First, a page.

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Cogeneration of heat power is today receiving more attention by energy economists and policy makers - The enormous escalation of energy prices over the last decade has made energy efficiency an important economic factor for most energy users. The fact that combined steam - electricity schemes are nearly twice as 'energy efficient' as traditional condensation turbines has helped to make cogeneration increasingly attractive. Cogeneration technology has continued to improve as more efficient and lower costs systems have been developed. The share of industrial self generation capacity as compared to total production varies from one country to another and from one type of industry to another. Economic evaluation of cogeneration has to take into consideration the evolution expected for the prices of the primary energy sources and the electricity tariffs and the various aids and taxes. In some countries third party financing is offered which enables industrial or commercial steam or heat users to realize the benefits of cogeneration without making the large capital investment or having responsibility for operating the plant. No general conclusion can be given on cogeneration economics: cogeneration of heat and power is definitely an industrial solution to be studied case by case.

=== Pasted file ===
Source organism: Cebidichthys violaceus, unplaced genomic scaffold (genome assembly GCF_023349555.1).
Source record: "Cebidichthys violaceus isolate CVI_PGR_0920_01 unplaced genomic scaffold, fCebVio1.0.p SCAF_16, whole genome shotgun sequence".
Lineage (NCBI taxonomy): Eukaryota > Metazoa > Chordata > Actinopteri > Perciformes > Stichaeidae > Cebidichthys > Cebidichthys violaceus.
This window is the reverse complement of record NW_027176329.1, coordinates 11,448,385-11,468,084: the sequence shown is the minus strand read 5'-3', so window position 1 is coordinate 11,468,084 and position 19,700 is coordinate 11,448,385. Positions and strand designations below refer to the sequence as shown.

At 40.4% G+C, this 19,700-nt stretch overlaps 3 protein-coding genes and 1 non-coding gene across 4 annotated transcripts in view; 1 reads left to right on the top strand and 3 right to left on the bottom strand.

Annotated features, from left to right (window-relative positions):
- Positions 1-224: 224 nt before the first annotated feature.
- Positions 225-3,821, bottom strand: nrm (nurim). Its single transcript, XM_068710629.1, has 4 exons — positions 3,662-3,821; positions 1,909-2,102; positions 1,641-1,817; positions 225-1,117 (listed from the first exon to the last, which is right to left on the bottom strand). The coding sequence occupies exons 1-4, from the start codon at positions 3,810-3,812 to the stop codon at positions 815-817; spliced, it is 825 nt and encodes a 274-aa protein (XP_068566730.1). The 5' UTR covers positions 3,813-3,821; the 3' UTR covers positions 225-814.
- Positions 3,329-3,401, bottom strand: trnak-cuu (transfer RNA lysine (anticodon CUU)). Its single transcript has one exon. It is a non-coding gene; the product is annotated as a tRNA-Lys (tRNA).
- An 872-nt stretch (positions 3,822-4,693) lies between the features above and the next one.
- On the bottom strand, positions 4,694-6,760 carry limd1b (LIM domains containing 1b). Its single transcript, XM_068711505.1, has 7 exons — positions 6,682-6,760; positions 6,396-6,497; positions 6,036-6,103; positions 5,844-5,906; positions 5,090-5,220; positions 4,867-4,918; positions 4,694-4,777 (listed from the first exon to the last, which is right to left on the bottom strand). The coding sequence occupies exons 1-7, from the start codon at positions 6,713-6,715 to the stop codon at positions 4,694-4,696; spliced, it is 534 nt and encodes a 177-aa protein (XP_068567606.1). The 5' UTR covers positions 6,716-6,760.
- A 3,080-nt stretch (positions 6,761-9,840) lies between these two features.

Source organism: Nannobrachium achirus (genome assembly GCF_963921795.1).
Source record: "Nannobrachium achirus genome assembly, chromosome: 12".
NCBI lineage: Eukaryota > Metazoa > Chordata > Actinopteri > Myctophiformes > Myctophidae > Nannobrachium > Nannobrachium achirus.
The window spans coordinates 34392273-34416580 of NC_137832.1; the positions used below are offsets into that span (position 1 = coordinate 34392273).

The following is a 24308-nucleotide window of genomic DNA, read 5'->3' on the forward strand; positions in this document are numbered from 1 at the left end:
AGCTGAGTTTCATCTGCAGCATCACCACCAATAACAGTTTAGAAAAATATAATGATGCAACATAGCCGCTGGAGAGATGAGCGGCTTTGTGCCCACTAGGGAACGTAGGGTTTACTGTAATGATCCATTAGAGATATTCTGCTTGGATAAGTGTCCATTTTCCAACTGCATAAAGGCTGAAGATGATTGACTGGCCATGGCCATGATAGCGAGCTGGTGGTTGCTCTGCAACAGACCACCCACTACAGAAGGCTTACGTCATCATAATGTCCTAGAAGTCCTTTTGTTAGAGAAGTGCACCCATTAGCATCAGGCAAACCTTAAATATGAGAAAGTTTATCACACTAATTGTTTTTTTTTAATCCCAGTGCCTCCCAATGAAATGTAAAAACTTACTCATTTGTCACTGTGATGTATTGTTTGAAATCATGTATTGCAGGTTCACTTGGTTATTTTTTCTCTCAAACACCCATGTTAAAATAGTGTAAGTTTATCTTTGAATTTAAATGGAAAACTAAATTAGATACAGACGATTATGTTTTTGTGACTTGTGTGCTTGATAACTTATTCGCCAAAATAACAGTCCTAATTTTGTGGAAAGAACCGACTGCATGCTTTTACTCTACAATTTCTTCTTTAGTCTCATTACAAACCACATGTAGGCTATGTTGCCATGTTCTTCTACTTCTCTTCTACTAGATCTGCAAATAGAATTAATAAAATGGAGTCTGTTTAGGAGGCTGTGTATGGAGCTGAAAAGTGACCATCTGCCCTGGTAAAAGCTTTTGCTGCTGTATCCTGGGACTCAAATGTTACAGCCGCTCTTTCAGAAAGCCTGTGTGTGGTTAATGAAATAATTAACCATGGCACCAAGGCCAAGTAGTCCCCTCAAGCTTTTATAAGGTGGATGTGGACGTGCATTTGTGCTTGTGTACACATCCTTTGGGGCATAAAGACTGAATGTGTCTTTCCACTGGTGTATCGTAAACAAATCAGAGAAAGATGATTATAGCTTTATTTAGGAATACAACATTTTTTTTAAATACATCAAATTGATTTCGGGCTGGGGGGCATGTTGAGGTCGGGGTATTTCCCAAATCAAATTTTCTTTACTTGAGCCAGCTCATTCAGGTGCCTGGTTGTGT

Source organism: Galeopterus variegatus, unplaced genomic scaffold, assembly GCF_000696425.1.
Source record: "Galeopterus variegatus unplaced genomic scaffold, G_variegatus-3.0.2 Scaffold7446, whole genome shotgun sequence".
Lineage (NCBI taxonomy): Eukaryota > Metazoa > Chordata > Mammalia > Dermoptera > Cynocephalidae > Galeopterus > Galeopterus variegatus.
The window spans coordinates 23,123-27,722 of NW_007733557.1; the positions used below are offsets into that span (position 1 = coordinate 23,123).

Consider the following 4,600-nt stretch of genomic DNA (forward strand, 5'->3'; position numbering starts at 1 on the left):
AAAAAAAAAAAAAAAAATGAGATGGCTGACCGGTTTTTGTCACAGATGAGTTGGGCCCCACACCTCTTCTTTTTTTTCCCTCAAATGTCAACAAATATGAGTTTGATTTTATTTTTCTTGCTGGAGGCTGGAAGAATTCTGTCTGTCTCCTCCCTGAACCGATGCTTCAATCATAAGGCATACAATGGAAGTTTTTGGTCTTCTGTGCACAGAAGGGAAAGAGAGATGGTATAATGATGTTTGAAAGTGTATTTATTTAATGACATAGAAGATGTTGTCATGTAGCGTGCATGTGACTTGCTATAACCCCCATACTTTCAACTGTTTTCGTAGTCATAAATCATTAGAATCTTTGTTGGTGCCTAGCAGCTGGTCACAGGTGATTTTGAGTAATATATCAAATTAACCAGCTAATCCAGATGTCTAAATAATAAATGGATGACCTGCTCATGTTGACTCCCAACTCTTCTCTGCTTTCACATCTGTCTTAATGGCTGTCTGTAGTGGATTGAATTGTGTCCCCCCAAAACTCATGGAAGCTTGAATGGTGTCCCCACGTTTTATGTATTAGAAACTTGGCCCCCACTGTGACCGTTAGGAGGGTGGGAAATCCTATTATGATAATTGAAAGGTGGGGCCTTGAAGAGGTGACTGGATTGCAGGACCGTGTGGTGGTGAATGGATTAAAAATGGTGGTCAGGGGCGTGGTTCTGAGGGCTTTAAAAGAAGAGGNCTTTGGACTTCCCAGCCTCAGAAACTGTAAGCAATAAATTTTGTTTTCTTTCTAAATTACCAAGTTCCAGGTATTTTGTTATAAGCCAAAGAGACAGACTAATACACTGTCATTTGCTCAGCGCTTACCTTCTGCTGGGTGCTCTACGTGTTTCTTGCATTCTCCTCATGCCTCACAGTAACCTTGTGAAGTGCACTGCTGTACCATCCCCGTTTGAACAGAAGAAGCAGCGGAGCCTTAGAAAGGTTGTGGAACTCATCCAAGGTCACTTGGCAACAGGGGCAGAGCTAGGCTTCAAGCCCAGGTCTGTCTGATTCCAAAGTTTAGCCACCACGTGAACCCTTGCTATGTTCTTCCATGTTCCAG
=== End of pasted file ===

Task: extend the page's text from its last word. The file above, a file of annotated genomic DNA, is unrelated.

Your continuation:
Mongon, A. (1984). Cogeneration Economics. Energy Systems Laboratory (http://esl.tamu.edu); Texas A&M University (http://www.tamu.edu). Available electronically from